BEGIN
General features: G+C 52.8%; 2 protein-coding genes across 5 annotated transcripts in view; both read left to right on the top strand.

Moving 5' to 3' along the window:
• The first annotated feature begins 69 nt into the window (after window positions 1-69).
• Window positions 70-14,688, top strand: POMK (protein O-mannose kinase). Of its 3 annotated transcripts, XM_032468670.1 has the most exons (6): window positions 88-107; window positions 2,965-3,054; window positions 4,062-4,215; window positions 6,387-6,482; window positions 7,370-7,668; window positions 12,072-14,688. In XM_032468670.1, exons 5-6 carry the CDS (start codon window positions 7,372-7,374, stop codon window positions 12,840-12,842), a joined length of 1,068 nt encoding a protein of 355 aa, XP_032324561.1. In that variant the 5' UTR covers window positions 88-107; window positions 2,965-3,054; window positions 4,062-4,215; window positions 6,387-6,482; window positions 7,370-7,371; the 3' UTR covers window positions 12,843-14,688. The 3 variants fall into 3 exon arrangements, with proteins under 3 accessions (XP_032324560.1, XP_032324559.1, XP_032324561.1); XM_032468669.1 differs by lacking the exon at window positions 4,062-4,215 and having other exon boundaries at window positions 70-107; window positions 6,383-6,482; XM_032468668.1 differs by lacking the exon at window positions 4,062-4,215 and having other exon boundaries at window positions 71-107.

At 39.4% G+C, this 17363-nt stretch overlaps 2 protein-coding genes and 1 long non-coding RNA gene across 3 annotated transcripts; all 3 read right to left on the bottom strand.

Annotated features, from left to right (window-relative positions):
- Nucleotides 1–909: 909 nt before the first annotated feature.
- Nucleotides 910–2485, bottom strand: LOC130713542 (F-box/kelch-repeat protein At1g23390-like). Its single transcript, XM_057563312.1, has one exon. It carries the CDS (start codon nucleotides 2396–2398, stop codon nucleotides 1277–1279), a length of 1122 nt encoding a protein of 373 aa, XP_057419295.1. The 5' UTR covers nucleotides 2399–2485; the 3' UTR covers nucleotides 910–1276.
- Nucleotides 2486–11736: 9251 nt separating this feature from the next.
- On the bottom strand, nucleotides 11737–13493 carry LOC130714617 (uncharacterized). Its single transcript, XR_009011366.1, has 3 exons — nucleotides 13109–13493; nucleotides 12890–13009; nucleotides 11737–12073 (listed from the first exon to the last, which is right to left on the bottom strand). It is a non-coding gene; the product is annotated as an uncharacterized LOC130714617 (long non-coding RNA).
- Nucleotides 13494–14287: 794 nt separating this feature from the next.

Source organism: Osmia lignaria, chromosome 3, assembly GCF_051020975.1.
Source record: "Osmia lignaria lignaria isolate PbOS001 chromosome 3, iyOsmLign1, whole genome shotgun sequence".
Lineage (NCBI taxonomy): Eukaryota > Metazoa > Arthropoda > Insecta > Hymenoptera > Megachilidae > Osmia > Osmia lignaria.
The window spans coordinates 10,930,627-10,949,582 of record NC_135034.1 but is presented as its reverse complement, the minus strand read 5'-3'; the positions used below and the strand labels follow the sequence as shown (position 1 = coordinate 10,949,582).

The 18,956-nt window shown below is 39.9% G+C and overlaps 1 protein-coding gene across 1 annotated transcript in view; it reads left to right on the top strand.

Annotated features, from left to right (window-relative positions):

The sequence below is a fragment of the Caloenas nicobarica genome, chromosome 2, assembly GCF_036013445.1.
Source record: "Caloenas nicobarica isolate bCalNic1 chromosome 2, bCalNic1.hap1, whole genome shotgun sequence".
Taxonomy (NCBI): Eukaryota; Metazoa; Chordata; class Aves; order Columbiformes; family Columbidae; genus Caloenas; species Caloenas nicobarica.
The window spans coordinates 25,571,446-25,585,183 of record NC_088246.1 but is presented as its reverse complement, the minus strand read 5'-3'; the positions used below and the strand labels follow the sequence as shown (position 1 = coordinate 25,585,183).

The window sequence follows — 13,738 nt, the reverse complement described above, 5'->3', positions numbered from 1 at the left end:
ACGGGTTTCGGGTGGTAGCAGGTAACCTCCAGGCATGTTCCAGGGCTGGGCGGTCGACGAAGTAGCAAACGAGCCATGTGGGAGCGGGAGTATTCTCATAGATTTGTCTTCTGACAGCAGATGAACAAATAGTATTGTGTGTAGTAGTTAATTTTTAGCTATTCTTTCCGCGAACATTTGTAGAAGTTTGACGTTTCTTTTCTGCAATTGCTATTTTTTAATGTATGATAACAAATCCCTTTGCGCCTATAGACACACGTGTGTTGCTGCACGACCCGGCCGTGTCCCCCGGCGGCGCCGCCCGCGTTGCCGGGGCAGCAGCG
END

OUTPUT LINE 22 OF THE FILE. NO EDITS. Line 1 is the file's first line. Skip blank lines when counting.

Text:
The window sequence follows — 13,738 nt, the reverse complement described above, 5'->3', positions numbered from 1 at the left end: